I found this video so compelling:
SJWs seem to have a peculiar talent for pattern recognition that is being employed for trivial causes and ultimately dangerous ones.
I mean, who the hell would notice that blue necklace?
Well, clearly the same SJWs who “see” Trump’s hair in the new Firefox logo.
The same SJWs who I believe may have legitimate grievances (about fathers and families and, well, Harvey Weinstein) but find it safer and more satisfying to direct their fury at Trump or this week’s villain.
It’s the leftwing version of those tedious Christian weirdos who thought the Proctor and Gamble logo was “satanic.”
We rightly scoff, and yet, there’s something almost Jungian about this way of seeing, a “gift” that could surely be wielded in a more creative fashion:
As arts critics or poets, for example, for such similarities are the thing of metaphors and similes and particularly apt jokes and, perhaps, a deeper understanding of the world.
But we barely “allow” such “jobs” to exist anymore unless said critic or poet are willing to adopt and dispense the latest p.c. “wisdom.”
It’s the same with conspiracy theorists, my own bugaboo — they “see” things, “patterns” and “connections,” but… to what end? Again, it is easier and more thrilling to be a basement conspiracy theorist, an autodidact amateur “engineer” or “ballistics expert” or “forensics examiner” or “police detective,” than a real one. That conspiracy theories provide their theorists with the illusion of work and its satisfactions and importance is surely one of its most sinister aspects.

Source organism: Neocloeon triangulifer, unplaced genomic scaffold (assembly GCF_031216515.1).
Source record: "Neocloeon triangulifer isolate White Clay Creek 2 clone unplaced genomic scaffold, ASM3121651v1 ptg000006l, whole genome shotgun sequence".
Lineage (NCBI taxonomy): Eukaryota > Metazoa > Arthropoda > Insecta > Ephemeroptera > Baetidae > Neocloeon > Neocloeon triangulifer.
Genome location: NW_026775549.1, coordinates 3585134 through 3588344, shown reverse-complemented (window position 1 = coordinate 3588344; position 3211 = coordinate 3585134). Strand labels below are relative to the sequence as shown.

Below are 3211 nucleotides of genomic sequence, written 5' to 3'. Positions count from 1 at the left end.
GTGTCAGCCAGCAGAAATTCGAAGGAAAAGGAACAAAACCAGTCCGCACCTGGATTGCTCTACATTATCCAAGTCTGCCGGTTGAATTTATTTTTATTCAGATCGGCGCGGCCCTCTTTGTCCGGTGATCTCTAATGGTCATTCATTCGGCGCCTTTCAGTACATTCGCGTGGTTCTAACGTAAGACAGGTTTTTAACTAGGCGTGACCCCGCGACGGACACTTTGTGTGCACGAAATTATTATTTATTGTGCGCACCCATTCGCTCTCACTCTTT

I think of Carl Sagan quoting Malcolm X, being bowled over by the ability of ghetto “numbers runners” to peform and retain thousands of calculations in their brains, and wondering what they could have done with their lives if this ability had been steered in a more productive direction.
How many of these people are the Alan Turings we could really use to win a war, but are instead the very Nazis they think they’re fighting?
(Thanks to Laura Rosen Cohen for helping me clarify my thoughts on this via email.)